The growing field earns a larger role at SIGGRAPH, which expands the VR Village and incorporates the technology into its iconic Computer Animation Festival.
SIGGRAPH is making plenty of room for the burgeoning field of virtual reality in the 44th edition of its International Conference and Exhibition on Computer Graphics and Interactive Techniques, running July 30-Aug. 3 at the Los Angeles Convention Center.
This year’s conference has expanded the VR Village, which with 21 installations will take up the most floor space of any venue in the exhibition hall. VR also has been added to the iconic Computer Animation Festival, which will offer 10 projects in a VR Theater section in addition to the Electronic Theater. The festival also will feature a
SIGGRAPH program chair Jerome Solomon says he’s worked on improving the attendee experience by adding things like greeters to welcome people as they enter the show. He also thinks attendees will really like this year’s SIGGRAPH mug, which has been redesigned to resemble a teapot.
The conference’s connections with animation and VFX also are on display, with a production art gallery that will feature movie props, concept art and physical artwork from various studios, including Sony and Marvel.
And there will be a drawing class where the model is a live giraffe named Tiny.
He also is excited about a panel with a visual effects studio fro Syria. “They are going to drive from Damascus to Lebanon — Beirut — and join us via Skype,” says Solomon. “One of their founders actually is in New York and he’s going to fly out and join us in Los Angeles and their panel is going to focus on doing visual effects in basically in a war zone.”
Keynote: Floyd Norman
Animators and fans of animation most likely know who Floyd Norman is. But for those SIGGRAPH attendees who don’t know about this iconic animator, this year’s keynote session is the ideal opportunity to learn all about Floyd Norman from the man himself. The keynote will be held in a fireside chat format, in which Norman will discuss his career from its start in the 1950s as Disney’s first African-American animator, to working with Walt Disney himself on films such as 101 Dalmatians and The Jungle Book, to his work in motion graphics and computer graphics.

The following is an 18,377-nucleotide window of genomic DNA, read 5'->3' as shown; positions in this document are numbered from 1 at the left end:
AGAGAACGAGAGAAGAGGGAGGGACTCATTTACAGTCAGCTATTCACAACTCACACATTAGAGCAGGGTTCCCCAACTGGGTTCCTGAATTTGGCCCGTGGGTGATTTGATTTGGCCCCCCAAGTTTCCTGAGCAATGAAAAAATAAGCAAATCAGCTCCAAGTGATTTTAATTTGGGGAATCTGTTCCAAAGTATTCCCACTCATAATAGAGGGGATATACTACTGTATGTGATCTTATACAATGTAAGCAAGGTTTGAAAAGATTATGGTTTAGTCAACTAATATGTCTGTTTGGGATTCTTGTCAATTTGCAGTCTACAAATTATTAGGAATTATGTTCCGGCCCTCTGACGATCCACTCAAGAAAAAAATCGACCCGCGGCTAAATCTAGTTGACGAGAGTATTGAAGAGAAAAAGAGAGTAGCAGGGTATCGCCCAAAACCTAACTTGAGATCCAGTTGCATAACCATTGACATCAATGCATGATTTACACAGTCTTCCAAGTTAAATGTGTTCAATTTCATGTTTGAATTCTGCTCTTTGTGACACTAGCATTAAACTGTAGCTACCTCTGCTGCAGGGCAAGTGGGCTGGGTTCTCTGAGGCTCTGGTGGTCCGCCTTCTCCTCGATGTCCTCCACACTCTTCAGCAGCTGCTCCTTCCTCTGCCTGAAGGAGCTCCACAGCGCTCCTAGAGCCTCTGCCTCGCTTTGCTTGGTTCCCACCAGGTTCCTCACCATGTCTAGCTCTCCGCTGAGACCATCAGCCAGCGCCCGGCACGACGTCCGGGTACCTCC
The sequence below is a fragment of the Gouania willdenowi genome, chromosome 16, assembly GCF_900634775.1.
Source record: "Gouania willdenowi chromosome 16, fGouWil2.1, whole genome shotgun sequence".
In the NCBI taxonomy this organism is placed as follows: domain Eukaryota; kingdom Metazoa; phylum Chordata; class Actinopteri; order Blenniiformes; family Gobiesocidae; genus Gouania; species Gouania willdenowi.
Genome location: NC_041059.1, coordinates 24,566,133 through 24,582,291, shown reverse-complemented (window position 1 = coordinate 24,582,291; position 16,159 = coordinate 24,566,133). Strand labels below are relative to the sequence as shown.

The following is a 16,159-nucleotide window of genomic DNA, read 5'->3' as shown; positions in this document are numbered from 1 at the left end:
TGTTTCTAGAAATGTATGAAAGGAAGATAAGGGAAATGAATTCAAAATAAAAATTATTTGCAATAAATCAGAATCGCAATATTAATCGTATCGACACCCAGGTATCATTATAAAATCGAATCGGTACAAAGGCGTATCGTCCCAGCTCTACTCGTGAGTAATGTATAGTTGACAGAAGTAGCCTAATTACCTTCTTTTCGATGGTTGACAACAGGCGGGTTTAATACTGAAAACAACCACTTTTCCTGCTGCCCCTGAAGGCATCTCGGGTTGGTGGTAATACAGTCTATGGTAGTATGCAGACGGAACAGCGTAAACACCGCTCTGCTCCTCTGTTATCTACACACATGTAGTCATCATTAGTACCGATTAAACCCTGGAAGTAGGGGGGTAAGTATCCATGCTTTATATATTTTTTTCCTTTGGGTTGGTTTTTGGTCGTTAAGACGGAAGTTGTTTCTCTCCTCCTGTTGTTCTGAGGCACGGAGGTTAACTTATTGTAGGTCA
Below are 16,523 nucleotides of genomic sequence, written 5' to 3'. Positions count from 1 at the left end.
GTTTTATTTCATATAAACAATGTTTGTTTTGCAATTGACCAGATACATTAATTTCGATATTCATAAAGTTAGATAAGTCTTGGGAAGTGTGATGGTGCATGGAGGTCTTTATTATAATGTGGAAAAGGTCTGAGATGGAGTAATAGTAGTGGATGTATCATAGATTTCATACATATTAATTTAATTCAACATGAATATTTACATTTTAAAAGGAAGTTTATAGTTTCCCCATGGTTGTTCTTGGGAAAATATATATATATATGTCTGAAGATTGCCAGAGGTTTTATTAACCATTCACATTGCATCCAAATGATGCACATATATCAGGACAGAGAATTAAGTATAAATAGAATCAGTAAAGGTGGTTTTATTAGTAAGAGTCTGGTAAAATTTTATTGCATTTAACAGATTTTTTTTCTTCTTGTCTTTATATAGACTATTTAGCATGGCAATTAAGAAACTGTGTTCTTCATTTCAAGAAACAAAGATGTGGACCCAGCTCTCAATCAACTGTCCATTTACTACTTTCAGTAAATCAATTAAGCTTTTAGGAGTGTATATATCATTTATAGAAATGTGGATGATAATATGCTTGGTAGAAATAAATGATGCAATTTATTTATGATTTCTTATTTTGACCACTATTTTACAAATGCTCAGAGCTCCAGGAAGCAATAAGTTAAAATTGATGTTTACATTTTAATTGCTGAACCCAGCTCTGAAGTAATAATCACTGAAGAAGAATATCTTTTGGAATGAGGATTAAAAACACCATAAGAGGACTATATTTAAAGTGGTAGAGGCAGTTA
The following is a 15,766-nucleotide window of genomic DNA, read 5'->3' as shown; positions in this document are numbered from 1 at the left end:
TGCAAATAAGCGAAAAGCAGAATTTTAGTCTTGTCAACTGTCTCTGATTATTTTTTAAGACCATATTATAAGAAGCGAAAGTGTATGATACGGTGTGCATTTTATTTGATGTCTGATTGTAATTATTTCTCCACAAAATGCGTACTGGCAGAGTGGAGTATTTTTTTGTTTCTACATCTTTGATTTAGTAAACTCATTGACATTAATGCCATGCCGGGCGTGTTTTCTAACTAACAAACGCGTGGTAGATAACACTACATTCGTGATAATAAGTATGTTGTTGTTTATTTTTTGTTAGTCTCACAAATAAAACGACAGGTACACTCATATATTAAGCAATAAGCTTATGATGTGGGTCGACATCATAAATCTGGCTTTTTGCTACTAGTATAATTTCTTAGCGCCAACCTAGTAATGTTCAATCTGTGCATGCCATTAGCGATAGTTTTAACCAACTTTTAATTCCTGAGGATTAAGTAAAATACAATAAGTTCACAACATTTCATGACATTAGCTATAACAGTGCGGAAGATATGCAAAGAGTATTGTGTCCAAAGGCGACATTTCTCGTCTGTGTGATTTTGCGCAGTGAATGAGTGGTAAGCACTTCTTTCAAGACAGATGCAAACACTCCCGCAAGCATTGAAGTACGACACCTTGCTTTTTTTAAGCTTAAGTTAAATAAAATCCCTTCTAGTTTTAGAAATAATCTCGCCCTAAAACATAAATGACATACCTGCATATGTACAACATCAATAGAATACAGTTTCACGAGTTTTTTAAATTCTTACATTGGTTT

Program chair Denise Quesnel says with the VR Village now in its third year, it feels like it’s officially a part of the conference. The program has grown so quickly — this year more than 160 submissions were received — that this year a theme was added for the first time: Multisensory Experiences and Diversity Across Experiences.
“We’re starting to agree that this is a technology and also a medium,” says Quesnel. “VR can be many things to many different people but it’s also being created by a lot of different people all over the world from different backgrounds and is showing itself as a not just a tool but a medium that can tell stories that can connect people and that can provide you with an embodied multisensory experience that you can’t get with other digital mediums. So we really want to get to the root of what that meant to a lot of these contributors and see what they would come up with.”
Computer Animation Festival
The big news at the CAF is the addition of VR projects, 10 of which will be shown in the VR Theater.
“We wanted to open the festival to the new creators that are experimenting with VR, offering them a new space where they can safely show their creations and also get feedback from the audience,” says SIGGRAPH 2017 Computer Animation Festival Director Pol Jeremias.
There will be morning and evening programs, each presenting five VR projects, in the VR Theater. The Electronic Theater will show 25 pieces ranging from advertising, visualization, and simulation to visual effects, game cinematics and reels from studios such as Industrial Light & Magic, Pixar, Weta Digital, MPC and Epic Games.
The festival also has added Q&A sessions set for Aug. 2 with the accepted films’ directors. One panel will feature directors of films seen in the Electronic Theater; the other the VR Theater offerings.
And the Academy of Motion Pictures Arts and Sciences — which recognizes the festival as a qualifying one for the Best Animated Short Film Oscar — will host for the first time a panel. Titled “The Academy’s Scientific and Technical Awards: The Technology, the Awardees, and the Process,” the session will cover some of the award-winning technologies, the history of the work leading to the awards, as well as details of the Scientific and Technical Award process.
Already announced are the winners of the 2017 Computer Animation Festival Awards :
Best in Show: Song of a Toad, Filmakademie Baden-Württemberg, Kariem Saleh (Germany).
Jury’s Choice: John Lewis Buster the Boxer, Moving Picture Company, Dougal Wilson (United Kingdom).
Best Student Project: Garden Party, MOPA, Théophile Dufresne, Florian Babikian, Gabriel Grapperon, Lucas Navarro, Vincent Bayoux, Victor Caire (France).